Wednesday, January 13, 2016
Happy New Year! For reasons that are not always apparent, you may sometimes feel a little down or fatigued. The cause, or combination of causes, may be anything from a recent emotional upset or a major change in your life to a stressful period of time in your life. Sometimes, a mixture of emotions may sneak up on you when you least expect it. Even enjoyable activities can be stressful and demanding. Research indicates that maintaining good health throughout stressful times is directly linked to a positive attitude. To keep a positive flow of energy in your life, try these simple strategies. Improving your mood need not be time consuming or expensive – learn to appreciate simple pleasures, such as a matinee movie or a long chat with a friend can do wonders to brighten your day. Make sure you are well rested. According to the National Institute on Aging, an estimated 30 percent of middle aged Americans don’t get enough sleep. Factors that can help you get a good night’s sleep are sticking to a regular bedtime, sleeping in a cool and dark room and avoiding stimulants such as caffeine after mid-afternoon. The American College of Sports Medicine recommends at least 30 minutes of moderate exercise each day. Moderate exercise is an activity that leaves you feeling warm, but still able to talk. And don’t forget routine activities like mopping the floor and raking leaves are considered moderate exercise. Music has the ability to alter your mood. If you want to relax, listen to slow, soothing classical music. To energize yourself, pick something that is faster such as jazz or pop. Or consider making your own music by playing a musical instrument. Taking up a new hobby provides you with feelings, which can improve your sense of well being. Bringing a little creativity into your life can mean something as simple as trying a new recipe or a more involved project like woodworking or landscaping. The important thing is to develop a new interest. By making a difference in the lives of others and becoming active, you generate positive feelings in your own life. Volunteering will fill your heart and let goodness shine in your life. Studies show that people who volunteer as little as two hours per week improve their own health. Worries drift away when you focus on others. Try one of these strategies to distract your attention from the hectic pace of life around you and restore the energy you need to live a full life. If the new year is a time for you to reflect and want to make a change in your life – it is as good a time as any to try something new!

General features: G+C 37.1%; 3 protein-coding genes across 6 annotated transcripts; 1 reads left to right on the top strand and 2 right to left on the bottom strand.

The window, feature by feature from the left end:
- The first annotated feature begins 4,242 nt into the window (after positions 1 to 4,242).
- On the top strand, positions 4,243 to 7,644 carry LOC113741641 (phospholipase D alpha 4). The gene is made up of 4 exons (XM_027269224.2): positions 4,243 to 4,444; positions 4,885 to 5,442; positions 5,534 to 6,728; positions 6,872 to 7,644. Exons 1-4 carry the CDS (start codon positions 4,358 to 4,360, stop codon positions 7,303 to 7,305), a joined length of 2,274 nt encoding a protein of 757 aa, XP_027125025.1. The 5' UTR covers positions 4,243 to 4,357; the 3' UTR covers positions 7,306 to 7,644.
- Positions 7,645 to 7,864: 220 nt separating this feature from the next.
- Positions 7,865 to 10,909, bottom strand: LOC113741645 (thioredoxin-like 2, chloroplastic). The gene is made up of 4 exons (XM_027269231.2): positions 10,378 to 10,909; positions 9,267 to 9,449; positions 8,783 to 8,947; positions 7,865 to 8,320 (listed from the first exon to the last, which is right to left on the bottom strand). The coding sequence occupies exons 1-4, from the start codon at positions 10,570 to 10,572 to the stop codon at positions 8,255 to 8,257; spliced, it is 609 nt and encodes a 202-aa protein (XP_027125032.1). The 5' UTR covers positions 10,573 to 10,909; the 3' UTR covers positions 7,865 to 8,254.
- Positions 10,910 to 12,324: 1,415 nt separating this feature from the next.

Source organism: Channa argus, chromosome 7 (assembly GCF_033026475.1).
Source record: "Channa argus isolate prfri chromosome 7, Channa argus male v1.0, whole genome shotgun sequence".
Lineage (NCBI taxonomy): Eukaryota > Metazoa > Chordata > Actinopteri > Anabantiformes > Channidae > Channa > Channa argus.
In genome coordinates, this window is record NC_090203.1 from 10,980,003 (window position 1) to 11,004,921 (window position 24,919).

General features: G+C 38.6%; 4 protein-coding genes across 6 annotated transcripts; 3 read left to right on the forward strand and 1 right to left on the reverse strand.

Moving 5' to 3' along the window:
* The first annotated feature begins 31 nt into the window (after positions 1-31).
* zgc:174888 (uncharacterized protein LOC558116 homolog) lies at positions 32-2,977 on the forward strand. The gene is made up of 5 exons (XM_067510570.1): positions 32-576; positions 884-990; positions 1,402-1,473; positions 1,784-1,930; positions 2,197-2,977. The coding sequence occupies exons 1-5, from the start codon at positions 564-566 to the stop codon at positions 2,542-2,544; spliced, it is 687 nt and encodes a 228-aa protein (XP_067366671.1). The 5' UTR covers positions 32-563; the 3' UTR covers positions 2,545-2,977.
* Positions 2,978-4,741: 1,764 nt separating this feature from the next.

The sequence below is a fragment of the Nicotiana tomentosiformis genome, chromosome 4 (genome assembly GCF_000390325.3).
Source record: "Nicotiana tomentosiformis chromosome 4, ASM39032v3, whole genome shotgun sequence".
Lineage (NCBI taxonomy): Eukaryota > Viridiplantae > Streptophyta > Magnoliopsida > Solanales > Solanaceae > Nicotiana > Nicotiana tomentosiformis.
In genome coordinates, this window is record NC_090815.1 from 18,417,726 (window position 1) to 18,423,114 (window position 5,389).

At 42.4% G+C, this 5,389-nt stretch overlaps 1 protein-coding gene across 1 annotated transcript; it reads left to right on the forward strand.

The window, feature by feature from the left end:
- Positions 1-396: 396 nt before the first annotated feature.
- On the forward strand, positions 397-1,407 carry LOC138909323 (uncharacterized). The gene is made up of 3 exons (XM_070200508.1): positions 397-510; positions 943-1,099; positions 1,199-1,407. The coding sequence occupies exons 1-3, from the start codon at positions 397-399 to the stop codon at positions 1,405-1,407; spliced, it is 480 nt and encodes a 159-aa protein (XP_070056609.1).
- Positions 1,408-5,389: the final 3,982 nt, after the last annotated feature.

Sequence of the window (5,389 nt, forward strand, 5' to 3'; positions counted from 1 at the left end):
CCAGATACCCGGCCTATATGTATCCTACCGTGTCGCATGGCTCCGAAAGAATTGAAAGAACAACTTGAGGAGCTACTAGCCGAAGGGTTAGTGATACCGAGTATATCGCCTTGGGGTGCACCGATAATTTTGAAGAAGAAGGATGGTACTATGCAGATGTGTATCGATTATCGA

New Years means resolutions! The top 10 New Years resolutions are: o Lose weight o Getting organized o Spend less, save more o Enjoy life to the fullest o Staying fit and healthy o Learn something exciting o Quit smoking o Help others in their dreams o Fall in love o Spend more time with family If you want help tackling number one above – let’s think about making simple changes to what you eat and your level of activity. I also offer the following healthy eating tips for people age 65 and older: Drink plenty of liquids: With age, you may lose some of your sense of thirst. Drink water often. Low-fat or fat-free milk or 100% juice may also help you stay hydrated. Limit beverages that have lots of added sugar or salt. Make eating a social event: Meals are more enjoyable when you eat with others. Invite a friend to join you or take part in a potluck. Join our senior center or your place of worship for a meal with others. There are many ways to make mealtime pleasing. Plan healthy meals: Find sensible, flexible ways to choose and prepare tasty meals so you can eat foods you need. National Institute on Aging has advice on what to eat, how much to eat, which foods to choose based on the dietary guidelines. Know how much to eat: Learn to recognize how much to eat so you can control portion size. When eating out, pack part of your meal to eat later. One restaurant portion is often enough for two meals or more. Vary your vegetables: Include a variety of different colored vegetables to brighten your plate. Most vegetables are a low calorie source of nutrients. Vegetables are also a good source of fiber. Eat for your teeth and gums: Many people find that their teeth and gums change as they age. People with dental problems sometimes find it difficult to chew firm fruits and vegetables, or meats. Don’t miss out on needed nutrients. Eating softer foods can help. Use herbs and spices: foods may seem to lose their flavor as you age. If favorite dishes taste different, it may not be the cook! Maybe your sense of smell, sense of taste, or both have changed. Medicines may also change how foods taste. Add flavors to your meals with herbs and spices. Keep food safe: Don’t take a chance with your health. A food related illness can be life threatening for an older person. Throw out food that might not be safe. Avoid certain foods that are always risky for an older person, such as unpasteurized dairy. Other foods may be harmful when they are raw or under-cooked, such as eggs, fish, shellfish or poultry. Read the Nutrition label: Make the right choices when buying food. Pay attention to important nutrients to know fats, sodium, and other items on the label. Ask your doctor if there are ingredients you might need to limit.